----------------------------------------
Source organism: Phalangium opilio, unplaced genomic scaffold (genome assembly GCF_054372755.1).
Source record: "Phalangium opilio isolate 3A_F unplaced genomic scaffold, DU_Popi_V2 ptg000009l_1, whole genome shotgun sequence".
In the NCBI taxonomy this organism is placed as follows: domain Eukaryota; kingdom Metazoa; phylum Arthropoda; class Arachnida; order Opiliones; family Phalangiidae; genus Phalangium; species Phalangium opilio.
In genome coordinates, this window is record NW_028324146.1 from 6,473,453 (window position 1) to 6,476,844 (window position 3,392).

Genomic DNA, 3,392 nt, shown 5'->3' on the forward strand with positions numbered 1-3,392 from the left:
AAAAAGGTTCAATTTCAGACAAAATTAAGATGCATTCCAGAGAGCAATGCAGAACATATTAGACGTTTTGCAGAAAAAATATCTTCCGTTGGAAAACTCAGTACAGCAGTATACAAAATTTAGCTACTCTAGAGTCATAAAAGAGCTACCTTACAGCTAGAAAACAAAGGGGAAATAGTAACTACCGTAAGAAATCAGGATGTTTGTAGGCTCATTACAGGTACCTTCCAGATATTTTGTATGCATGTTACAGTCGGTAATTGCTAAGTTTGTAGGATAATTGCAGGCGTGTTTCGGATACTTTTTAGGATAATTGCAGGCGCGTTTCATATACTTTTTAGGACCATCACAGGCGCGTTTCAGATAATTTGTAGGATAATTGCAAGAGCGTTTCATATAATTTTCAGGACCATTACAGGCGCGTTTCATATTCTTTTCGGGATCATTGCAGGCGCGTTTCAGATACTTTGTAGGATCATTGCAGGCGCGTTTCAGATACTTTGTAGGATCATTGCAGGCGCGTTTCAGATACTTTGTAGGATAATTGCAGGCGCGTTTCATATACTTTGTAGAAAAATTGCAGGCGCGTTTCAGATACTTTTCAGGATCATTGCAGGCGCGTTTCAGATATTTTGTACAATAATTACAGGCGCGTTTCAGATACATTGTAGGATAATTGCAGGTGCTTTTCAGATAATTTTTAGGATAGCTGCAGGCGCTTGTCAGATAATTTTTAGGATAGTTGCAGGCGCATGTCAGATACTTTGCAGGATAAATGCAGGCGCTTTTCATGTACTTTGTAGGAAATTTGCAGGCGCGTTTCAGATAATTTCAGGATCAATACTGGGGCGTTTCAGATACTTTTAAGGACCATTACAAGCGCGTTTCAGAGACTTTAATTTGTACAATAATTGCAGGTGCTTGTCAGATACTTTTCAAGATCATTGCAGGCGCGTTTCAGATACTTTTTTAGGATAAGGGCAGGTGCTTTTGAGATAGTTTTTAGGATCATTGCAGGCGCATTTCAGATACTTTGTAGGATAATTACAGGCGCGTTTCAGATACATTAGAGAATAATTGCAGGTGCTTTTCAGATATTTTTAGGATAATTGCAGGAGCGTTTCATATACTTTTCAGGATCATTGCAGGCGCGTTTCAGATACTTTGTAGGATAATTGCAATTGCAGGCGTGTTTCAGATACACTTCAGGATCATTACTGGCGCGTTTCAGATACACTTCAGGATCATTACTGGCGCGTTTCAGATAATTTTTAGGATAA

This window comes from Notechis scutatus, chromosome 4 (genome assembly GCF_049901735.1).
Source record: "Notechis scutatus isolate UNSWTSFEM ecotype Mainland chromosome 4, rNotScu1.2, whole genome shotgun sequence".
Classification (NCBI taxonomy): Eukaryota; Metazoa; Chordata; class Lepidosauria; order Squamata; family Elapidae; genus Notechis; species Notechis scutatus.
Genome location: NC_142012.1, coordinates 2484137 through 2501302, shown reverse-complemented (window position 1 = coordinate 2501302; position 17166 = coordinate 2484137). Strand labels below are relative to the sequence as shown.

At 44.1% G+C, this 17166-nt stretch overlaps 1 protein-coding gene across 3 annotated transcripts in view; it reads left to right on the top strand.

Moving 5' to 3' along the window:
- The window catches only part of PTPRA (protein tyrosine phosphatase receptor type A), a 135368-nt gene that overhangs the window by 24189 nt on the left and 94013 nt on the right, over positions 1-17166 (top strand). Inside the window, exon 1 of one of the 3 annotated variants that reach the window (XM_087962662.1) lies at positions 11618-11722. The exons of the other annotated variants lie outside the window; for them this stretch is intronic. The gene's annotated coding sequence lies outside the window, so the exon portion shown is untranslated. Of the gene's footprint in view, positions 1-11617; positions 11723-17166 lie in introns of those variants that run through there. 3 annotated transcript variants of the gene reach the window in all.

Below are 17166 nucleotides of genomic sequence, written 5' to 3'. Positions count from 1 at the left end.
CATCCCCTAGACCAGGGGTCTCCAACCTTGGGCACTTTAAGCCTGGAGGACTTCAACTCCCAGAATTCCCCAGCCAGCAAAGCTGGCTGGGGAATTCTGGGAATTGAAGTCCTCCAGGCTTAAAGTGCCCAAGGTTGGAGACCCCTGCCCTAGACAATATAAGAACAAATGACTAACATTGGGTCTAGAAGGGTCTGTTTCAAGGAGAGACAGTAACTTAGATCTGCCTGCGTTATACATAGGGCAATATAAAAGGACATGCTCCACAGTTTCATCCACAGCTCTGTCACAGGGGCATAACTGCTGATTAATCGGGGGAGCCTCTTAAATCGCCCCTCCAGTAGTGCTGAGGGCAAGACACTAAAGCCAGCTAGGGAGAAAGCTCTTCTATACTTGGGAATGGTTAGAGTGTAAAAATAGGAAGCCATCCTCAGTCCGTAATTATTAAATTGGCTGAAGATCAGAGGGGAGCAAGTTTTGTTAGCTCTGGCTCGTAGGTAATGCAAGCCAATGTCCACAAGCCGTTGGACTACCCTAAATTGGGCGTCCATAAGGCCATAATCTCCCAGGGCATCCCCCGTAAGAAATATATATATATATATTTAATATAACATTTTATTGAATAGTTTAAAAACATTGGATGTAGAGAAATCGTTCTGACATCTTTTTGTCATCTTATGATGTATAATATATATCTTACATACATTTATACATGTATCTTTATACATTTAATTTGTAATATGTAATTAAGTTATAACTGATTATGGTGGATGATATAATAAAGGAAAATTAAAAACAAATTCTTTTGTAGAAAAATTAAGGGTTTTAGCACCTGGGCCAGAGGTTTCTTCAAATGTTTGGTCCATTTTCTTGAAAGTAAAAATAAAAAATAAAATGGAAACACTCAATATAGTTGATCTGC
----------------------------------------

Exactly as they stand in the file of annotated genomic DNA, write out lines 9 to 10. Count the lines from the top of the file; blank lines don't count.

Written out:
Classification (NCBI taxonomy): Eukaryota; Metazoa; Chordata; class Lepidosauria; order Squamata; family Elapidae; genus Notechis; species Notechis scutatus.
Genome location: NC_142012.1, coordinates 2484137 through 2501302, shown reverse-complemented (window position 1 = coordinate 2501302; position 17166 = coordinate 2484137). Strand labels below are relative to the sequence as shown.